Rove: Don't Blame Me Even If Everything I Said During The Campaign Was Wrong


Wall Street Journal columnist Karl Rove contradicted his previous analysis of the election to deflect responsibility for President Obama's reelection away from himself.

Throughout 2012, Rove used his Journal column to further the political and financial ends of his pro-Mitt Romney groups often without disclosure of his interests. After Romney lost, Rove's November 7 column blamed a wide variety of factors other than himself, including Hurricane Sandy, the "New York Times headline writer who affixed 'Let Detroit Go Bankrupt' " to Mitt Romney's 2008 op-ed opposing the auto industry rescue, and the release of a secretly taped video in which Romney disparaged 47 percent of Americans as people who are "dependent on government" and see themselves as victims.

Rove also said that part of the reason Obama won because of a relentlessly negative campaign:

Mr. Obama was ruthlessly efficient in executing what his campaign manager, Jim Messina, told the New Yorker's Ryan Lizza was "a grand bet" -- an early negative campaign that started in May and targeted Mr. Romney's character, business ethics and wealth. A massive volunteer army armed with these same arguments then worked in the fall to convince family, neighbors and friends to support Mr. Obama.

This strategy required money, lots of it. Team Obama convinced the president to attend a record-shattering 220 fundraising events over 20 months, with the campaign and Democratic National Committee raising around $900 million.

If this grand bet had failed to raise serious doubts about Mr. Romney among ordinary voters -- or if the attacks on the GOP challenger's character and business background had been effectively rebutted -- the Obama campaign would have been without money or time enough to pursue a different strategy.

But it succeeded.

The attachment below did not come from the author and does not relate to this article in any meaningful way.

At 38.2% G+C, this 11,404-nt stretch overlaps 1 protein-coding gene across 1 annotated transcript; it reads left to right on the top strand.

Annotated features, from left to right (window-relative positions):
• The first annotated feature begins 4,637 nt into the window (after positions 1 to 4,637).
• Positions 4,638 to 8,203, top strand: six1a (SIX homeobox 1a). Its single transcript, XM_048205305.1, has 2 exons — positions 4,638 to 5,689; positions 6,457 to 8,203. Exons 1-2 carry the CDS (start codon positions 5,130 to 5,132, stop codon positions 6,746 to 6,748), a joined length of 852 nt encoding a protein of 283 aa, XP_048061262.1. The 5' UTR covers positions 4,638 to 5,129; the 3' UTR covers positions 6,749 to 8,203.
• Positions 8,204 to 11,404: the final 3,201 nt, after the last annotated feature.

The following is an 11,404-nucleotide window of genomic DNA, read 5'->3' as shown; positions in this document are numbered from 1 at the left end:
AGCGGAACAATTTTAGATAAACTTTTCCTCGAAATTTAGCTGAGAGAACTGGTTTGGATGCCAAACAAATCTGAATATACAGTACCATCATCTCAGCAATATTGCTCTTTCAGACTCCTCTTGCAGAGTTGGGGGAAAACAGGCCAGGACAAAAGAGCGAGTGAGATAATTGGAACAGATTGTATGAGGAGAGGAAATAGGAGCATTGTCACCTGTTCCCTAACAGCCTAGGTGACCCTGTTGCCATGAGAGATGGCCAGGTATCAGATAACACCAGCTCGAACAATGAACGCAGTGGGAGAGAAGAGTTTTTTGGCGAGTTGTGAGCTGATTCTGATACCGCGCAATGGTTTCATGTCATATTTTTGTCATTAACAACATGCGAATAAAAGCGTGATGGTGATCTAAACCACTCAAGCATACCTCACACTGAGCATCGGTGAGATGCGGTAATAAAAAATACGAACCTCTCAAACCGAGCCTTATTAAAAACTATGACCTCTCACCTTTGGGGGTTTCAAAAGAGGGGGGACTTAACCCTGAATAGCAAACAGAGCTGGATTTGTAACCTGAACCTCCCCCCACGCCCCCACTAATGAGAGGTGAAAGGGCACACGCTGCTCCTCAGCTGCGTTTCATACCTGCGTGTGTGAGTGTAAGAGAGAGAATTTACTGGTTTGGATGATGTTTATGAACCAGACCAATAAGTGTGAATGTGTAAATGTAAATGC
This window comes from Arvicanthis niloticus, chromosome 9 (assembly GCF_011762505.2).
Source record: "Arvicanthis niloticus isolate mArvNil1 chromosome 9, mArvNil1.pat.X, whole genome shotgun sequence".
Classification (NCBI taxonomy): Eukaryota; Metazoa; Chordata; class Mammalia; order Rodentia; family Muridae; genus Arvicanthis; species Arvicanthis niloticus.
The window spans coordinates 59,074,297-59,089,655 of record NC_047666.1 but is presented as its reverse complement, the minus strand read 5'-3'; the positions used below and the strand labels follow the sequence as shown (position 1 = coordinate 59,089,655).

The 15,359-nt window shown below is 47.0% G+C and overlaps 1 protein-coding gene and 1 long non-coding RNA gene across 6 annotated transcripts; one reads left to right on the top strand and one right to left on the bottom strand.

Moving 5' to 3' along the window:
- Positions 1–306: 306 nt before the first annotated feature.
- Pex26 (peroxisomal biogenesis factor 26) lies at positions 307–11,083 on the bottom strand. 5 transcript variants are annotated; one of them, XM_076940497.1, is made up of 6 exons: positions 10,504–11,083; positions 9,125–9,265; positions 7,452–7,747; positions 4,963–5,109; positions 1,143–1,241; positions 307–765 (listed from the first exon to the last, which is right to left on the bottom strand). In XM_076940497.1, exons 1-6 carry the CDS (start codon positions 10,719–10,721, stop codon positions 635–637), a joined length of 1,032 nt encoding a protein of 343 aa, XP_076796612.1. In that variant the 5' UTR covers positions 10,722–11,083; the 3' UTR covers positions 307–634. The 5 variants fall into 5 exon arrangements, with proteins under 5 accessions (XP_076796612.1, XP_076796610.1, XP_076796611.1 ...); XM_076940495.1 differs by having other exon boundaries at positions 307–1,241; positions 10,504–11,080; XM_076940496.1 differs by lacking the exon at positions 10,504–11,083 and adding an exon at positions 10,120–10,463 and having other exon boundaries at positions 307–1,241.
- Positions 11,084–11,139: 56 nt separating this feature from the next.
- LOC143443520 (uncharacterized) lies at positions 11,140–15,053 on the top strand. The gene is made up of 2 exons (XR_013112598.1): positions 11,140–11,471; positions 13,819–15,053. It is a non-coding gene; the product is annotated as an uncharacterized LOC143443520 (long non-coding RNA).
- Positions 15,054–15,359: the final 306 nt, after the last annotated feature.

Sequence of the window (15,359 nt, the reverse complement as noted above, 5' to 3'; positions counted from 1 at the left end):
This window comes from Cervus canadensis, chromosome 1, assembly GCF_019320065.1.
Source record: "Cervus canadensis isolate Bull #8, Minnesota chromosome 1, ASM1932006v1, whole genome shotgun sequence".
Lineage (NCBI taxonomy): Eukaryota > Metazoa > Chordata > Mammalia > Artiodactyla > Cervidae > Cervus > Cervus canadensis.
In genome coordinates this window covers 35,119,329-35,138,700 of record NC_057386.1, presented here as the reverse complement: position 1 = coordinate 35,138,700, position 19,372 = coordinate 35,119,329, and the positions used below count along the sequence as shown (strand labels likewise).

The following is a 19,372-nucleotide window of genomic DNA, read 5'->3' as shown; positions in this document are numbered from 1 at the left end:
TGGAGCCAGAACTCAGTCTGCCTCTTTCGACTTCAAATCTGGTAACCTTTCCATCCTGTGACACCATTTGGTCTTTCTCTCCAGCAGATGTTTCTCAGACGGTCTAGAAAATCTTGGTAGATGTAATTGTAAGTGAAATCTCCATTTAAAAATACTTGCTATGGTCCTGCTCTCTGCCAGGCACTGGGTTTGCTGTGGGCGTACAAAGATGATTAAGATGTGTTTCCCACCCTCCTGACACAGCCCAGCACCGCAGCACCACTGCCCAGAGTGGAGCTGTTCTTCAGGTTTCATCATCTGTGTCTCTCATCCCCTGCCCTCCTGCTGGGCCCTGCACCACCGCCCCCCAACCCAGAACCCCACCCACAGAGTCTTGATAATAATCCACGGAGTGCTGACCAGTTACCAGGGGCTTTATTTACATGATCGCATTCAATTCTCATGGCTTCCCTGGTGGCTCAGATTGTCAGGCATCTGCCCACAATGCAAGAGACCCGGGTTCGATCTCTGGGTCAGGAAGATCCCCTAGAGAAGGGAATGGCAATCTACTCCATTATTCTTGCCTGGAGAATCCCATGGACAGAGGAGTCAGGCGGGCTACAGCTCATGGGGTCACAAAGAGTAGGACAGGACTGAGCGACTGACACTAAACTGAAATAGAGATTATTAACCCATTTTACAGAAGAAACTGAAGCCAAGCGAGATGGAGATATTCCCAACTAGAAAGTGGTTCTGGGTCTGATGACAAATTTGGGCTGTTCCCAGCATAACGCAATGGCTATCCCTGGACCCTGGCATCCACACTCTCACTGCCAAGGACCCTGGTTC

But this directly contradicts what Rove said during the campaign itself. In prior Journal columns, Rove asserted that the Obama's campaigns supposed negative strategy would not work, in part, because Rove's own groups were in place to counter the strategy.

For instance, in a September 19 Journal column, Rove asserted that Obama planned "to bury Romney under negative ads over the summer," but that strategy didn't work because of ads from Rove's own group, American Crossroads:

His strategy hasn't worked. Team Obama planned to use its big financial edge to bury Mr. Romney under negative ads over the summer. From April 15 to Labor Day, they spent an estimated $215 million on TV. But this was more than offset by conservative groups (principally American Crossroads, which I helped found). While Mr. Obama drained his coffers his own negatives climbed, and Mr. Romney partially repaired his image with voters.

Mr. Obama needs a different strategy, but his team seems stubbornly focused merely on disqualifying Mitt Romney by whatever argument or means necessary.

In an August 8 Journal column, Rove touted a Gallup poll showing Obama ahead of Romney by just one point saying that it was "good news" because it showed that "Romney has absorbed a punishing three-month Obama television barrage that drained the incumbent's war chest" and that undecided voters will likely choose Romney as the election continues. Rove advised Romney to start running positive ads because negative ads are "better left (mostly) to outside groups." At the time, Rove's groups were running a torrent of anti-Obama ads.

Similarly, in an October 17 Journal column, Rove analyzed the second presidential debate, arguing that the Obama campaign's strategy of spending millions on attacking Romney was an "essential flaw":

The president and his advisers have been so intent on disqualifying Mr. Romney that they have done a miserable job defending the president's record and virtually nothing to frame a second-term agenda. Meanwhile, according to Pew Research Center polls conducted in mid-September and early October, the president's favorability ratings among all voters have declined to 49% from 55%.

The apparent boomerang of the attack ads may explain the sudden disappearance this week of the Obama television ads smashing Mr. Romney. They've been replaced with gauzy spots heralding Mr. Obama's great success in restoring prosperity and jobs. These claims are so at odds with reality that even Morgan Freeman's sonorous voice-over can't rescue these "Morning in America" wannabe ads.

To sum up: Rove repeatedly used his Journal column to push his own financial interests by claiming that Obama was running a barrage of negative ads but predicting that Romney would still win because of the work Rove himself was doing. Then, after Romney's defeat, despite the hundreds of millions spent by Rove groups, Rove blamed a variety of factors other than himself for the defeat, including Obama's own supposedly negative campaign.

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Karl Rove
The Wall Street Journal
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